SGML Parser doesn't like <script> contents?

Discussion in 'HTML' started by (Pete Cresswell), Dec 24, 2004.

  1. This code:
    --------------
    <!DOCTYPE html PUBLIC "-//W3C//DTD XHTML 1.0 Transitional//EN"
    "http://www.w3.org/TR/xhtml1/DTD/xhtml1-transitional.dtd">
    <html>
    <head>
    <base target="40thPix_DisplayArea"/>
    <title> Click on a small picture...</title>
    <link rel="stylesheet" type="text/css" href="Master.css"/>
    <meta http-equiv="content-type" content="text/html; charset=utf-8"/>
    </head>

    <body>
    <script type="text/javascript">
    document.write("<p id='ThumbNavListloading'>Loading thumbnails, please
    wait...<\/p>");
    ........
    </script>
    --------------

    makes the W3C's SGML parser flag the 'document.write' line with
    -------------------------------------
    Line 12, column 45: document type does not allow element "p" here

    ....nt.write("<p id='ThumbNavListloading'>Loading thumbnails, please wait...<\/p>

    The element named above was found in a context where it is not allowed. This
    could mean that you have incorrectly nested elements -- such as a "style"
    element in the "body" section instead of inside "head" -- or two elements that
    overlap (which is not allowed).

    One common cause for this error is the use of XHTML syntax in HTML documents.
    Due to HTML's rules of implicitly closed elements, this error can create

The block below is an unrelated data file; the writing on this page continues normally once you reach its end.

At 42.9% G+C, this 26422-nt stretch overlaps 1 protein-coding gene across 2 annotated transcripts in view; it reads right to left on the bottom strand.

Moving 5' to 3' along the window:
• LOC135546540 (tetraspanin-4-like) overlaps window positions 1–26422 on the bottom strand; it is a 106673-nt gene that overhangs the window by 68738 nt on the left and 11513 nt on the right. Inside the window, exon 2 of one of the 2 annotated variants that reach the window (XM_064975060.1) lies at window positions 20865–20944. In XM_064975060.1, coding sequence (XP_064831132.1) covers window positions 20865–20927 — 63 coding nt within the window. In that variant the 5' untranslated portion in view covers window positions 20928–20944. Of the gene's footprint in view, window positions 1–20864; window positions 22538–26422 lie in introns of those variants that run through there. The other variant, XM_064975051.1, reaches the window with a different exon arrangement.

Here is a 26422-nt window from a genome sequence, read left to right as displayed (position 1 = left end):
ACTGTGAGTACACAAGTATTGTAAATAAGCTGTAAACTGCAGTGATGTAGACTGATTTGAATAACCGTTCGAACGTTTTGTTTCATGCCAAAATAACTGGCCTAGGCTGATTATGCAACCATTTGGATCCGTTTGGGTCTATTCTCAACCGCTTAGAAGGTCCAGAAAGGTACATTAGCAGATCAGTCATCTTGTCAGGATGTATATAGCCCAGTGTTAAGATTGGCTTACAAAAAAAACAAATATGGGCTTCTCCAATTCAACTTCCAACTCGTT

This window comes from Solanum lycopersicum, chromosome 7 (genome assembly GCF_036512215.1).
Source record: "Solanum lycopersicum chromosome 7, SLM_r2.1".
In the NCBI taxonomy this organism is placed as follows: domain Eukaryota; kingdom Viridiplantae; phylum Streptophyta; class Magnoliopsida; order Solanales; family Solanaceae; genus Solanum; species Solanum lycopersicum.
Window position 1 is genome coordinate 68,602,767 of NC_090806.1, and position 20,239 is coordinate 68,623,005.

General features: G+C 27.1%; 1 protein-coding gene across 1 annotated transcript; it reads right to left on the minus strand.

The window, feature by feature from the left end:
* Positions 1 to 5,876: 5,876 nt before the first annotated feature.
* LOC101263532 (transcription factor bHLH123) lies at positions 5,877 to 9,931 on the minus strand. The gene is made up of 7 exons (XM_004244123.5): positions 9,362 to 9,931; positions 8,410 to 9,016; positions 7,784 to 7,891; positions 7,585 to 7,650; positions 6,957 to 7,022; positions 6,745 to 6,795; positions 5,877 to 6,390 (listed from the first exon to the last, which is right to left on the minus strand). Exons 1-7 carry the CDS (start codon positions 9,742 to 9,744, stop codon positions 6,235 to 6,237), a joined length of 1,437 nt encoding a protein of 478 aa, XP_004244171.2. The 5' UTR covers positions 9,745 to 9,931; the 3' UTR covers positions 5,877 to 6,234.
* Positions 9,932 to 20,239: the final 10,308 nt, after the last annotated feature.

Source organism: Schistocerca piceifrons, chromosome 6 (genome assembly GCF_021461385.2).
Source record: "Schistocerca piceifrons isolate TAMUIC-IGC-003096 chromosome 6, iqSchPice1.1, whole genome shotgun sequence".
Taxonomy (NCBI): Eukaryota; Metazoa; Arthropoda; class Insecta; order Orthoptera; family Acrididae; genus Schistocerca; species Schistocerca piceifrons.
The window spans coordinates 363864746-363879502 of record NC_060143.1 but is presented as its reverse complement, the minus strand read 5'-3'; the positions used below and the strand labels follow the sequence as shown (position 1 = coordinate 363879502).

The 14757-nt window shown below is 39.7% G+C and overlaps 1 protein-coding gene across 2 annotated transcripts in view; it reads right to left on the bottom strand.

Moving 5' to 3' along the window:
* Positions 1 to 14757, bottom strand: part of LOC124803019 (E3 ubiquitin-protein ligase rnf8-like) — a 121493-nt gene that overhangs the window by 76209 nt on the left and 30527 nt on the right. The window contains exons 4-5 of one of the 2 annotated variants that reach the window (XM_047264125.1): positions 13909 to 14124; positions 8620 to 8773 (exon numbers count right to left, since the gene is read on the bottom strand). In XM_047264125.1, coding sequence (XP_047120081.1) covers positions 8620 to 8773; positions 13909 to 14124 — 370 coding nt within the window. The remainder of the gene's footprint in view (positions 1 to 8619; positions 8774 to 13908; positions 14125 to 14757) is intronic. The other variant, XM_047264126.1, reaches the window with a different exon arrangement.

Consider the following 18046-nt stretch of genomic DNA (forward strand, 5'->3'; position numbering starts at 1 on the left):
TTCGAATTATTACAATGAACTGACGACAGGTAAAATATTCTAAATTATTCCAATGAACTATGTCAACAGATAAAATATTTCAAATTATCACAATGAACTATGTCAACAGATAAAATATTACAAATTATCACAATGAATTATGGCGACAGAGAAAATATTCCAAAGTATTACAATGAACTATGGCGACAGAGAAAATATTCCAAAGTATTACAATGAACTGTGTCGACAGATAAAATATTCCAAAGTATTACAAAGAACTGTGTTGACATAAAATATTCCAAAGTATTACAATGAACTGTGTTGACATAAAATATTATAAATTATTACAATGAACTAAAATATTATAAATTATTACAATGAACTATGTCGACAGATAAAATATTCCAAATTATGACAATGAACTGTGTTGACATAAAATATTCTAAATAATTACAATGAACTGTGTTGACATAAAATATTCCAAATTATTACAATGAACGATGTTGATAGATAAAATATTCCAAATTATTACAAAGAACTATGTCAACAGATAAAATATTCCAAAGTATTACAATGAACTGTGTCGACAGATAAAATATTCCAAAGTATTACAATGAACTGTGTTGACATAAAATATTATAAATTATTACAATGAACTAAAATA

cascading effects. For instance, using XHTML's "self-closing" tags for "meta"
    and "link" in the "head" section of a HTML document may cause the parser to
    infer the end of the "head" section and the beginning of the "body" section
    (where "link" and "meta" are not allowed; hence the reported error).
    -------------------------------------

    Seems like it's not buying the <script> command - but the code works, so
    *somebody* is recognizing it.

    Can anybody tell me where I've sinned?
    --
    PeteCresswell
    (Pete Cresswell), Dec 24, 2004
    #1
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  2. (Pete Cresswell)

    Oli Filth Guest

    From what I remember, it's good practice to always surround your
    Javascript with comment delimiters, e.g.

    <SCRIPT type="text/javascript">
    <!--
    .... script goes here ...
    //-->
    </SCRIPT>

    That way, anything that doesn't know Javascript won't see it, because
    it's commented out.

    Oli

    (Pete Cresswell) wrote:
    > This code:
    > --------------
    > <!DOCTYPE html PUBLIC "-//W3C//DTD XHTML 1.0 Transitional//EN"
    > "http://www.w3.org/TR/xhtml1/DTD/xhtml1-transitional.dtd">
    > <html>
    > <head>
    > <base target="40thPix_DisplayArea"/>